Are people with type 2 diabetes at higher risk for developing celiac disease?
There is no correlation between type 2 diabetes and celiac disease. The prevalence of celiac disease among those with type 2 diabetes is just the same as the general population, about 1 percent.
What vitamin or mineral supplements do you typically recommend for a person with disease?
I typically recommend a comprehensive multivitamin, but do not recommend high-dose vitamins. Even those people with severe intestinal damage from celiac disease begin to heal with a gluten-free diet fairly quickly and this rapidly restores normal absorption of vitamins and minerals. It has been found that when gluten is removed from the diet, intestinal health can be restored in a matter of weeks to months. It is a common error for people to think that high doses of vitamins are recommended; high doses can lead to vitamin intoxification. I do recommend people make sure their medications and vitamins are gluten-free, as many drugs contain gluten. There is a website that lists current gluten-free medications – it includes over-the-counter medications as well as prescriptions and is updated regularly: www.glutenfreedrugs.com.
What is your hope for the future of celiac disease?
First, I would like to increase medical education and awareness and convince physicians to screen patients for celiac disease more often. Although this has improved over the past few years, we still have a long way to go. Currently, we estimate that approximately 97 percent of people with celiac disease have not been diagnosed. I would like to see this decrease to at most 40 to 50 percent. Second, I hope in the future we have treatment options in addition to the gluten-free diet. This area is currently being researched very actively. Several lines of investigations are being pursued. One option involves taking a pill containing enzymes ("glutenase"), which can destroy gluten in the stomach, so that any food that enters the small intestines would be largely gluten-free. It should be noted that, to date, none of the products currently available for celiac disease have proven effective.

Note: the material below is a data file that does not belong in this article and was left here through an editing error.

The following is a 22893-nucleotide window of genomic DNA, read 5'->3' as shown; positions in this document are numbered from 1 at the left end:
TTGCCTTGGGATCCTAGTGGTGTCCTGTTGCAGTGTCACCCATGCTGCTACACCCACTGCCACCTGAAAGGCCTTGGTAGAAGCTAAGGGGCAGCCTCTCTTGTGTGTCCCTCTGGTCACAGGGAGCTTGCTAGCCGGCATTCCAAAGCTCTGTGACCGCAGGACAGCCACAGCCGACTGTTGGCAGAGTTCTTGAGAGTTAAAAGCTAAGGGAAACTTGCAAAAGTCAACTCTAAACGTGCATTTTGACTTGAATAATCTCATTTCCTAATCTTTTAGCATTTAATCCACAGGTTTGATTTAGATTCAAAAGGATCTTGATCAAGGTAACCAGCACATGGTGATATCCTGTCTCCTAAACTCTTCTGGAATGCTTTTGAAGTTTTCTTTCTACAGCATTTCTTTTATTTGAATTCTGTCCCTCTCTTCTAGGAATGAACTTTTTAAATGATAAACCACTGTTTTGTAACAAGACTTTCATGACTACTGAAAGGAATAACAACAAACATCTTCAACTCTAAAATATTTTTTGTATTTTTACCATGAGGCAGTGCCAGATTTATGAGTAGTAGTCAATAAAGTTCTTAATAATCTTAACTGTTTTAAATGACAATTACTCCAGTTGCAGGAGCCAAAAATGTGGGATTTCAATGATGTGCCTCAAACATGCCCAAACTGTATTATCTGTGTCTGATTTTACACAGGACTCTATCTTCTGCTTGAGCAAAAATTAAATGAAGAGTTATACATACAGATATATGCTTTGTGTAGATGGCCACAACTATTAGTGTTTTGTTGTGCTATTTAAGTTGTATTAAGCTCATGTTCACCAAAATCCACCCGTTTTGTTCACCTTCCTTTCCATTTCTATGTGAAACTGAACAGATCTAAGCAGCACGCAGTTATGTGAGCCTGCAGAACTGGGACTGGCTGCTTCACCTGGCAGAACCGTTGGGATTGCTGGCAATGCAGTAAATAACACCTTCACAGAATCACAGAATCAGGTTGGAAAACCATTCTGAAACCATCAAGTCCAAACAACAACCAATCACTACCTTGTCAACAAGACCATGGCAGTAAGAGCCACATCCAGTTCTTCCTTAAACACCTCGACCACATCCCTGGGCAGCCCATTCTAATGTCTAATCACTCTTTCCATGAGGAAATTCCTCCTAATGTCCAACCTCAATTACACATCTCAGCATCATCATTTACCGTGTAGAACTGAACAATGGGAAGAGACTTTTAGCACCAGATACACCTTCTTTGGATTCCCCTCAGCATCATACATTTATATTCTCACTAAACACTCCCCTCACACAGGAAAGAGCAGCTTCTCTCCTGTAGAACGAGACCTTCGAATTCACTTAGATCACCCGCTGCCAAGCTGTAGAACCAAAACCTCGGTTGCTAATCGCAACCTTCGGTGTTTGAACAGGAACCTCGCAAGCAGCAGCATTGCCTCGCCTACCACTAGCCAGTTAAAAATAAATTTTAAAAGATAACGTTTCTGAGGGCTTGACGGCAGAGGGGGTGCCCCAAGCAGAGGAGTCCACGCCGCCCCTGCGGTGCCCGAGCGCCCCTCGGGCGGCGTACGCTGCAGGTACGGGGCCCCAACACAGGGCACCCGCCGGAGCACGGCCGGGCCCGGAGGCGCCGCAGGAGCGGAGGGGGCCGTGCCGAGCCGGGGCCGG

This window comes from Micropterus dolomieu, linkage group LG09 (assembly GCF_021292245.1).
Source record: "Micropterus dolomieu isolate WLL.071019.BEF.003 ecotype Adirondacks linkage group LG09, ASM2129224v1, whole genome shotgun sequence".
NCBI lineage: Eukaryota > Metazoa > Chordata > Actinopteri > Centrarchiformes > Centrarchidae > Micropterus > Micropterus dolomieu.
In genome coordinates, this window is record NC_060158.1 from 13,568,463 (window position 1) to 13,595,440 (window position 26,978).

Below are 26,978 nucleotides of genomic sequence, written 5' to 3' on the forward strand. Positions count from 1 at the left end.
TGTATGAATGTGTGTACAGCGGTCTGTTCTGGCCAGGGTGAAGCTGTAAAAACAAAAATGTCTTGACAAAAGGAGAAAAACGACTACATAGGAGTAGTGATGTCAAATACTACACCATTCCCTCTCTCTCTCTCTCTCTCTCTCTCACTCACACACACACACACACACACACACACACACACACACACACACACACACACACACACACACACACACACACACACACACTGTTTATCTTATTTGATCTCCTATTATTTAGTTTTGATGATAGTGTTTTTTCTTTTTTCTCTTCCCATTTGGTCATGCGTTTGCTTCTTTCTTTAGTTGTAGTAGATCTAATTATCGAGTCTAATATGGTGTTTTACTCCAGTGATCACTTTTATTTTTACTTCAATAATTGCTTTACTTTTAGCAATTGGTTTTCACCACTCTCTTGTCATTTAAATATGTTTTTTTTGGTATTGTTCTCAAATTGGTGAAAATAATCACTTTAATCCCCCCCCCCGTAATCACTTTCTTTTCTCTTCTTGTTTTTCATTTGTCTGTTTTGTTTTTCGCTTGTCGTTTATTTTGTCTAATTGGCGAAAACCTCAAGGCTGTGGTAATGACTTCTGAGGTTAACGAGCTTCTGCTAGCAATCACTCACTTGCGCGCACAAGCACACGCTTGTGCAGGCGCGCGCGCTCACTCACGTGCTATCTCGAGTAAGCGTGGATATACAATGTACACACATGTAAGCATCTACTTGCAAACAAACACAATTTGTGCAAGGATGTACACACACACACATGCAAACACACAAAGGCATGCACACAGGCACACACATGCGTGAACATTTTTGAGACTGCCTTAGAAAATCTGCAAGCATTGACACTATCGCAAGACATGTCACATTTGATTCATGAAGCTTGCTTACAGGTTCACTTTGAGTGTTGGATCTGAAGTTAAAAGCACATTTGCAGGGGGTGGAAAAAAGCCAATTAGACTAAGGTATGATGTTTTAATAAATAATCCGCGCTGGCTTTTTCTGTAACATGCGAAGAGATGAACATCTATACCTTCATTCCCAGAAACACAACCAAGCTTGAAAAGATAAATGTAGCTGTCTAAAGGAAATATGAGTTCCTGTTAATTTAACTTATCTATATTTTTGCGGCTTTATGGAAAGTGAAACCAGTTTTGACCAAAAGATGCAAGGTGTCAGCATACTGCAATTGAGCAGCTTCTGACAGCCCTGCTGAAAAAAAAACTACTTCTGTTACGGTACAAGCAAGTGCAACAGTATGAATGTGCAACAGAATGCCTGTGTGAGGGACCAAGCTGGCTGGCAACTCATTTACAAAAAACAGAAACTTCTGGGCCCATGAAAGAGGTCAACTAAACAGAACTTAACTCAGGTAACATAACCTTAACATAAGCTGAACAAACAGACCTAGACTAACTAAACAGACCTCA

The second option being researched is a pill that improves the intestinal barrier, stopping gluten from crossing the barrier and entering the body. Such an approach could be useful in preventing the effects of consuming minute amounts of gluten, which often happens when people, for instance, eat cross-contaminated foods. In practice, when someone with celiac disease is going out to eat at some event and can't guarantee that their meal is 100 percent gluten-free, taking such a pill would help prevent negative effects. The third longer-term option being studied is a vaccine that can interfere with the intestinal immune system so that it can "trick" it into thinking that gluten is not an antigen, but rather something that is tolerable, and something not to react to. The University of Chicago Celiac Disease Center lab is currently pursuing this exciting avenue, something that has the promise of offer eventually a real cure for this disorder. The road is long and requires major financial support, but the prospect of such an achievement is absolutely thrilling.
Personal Interview, February 2009.
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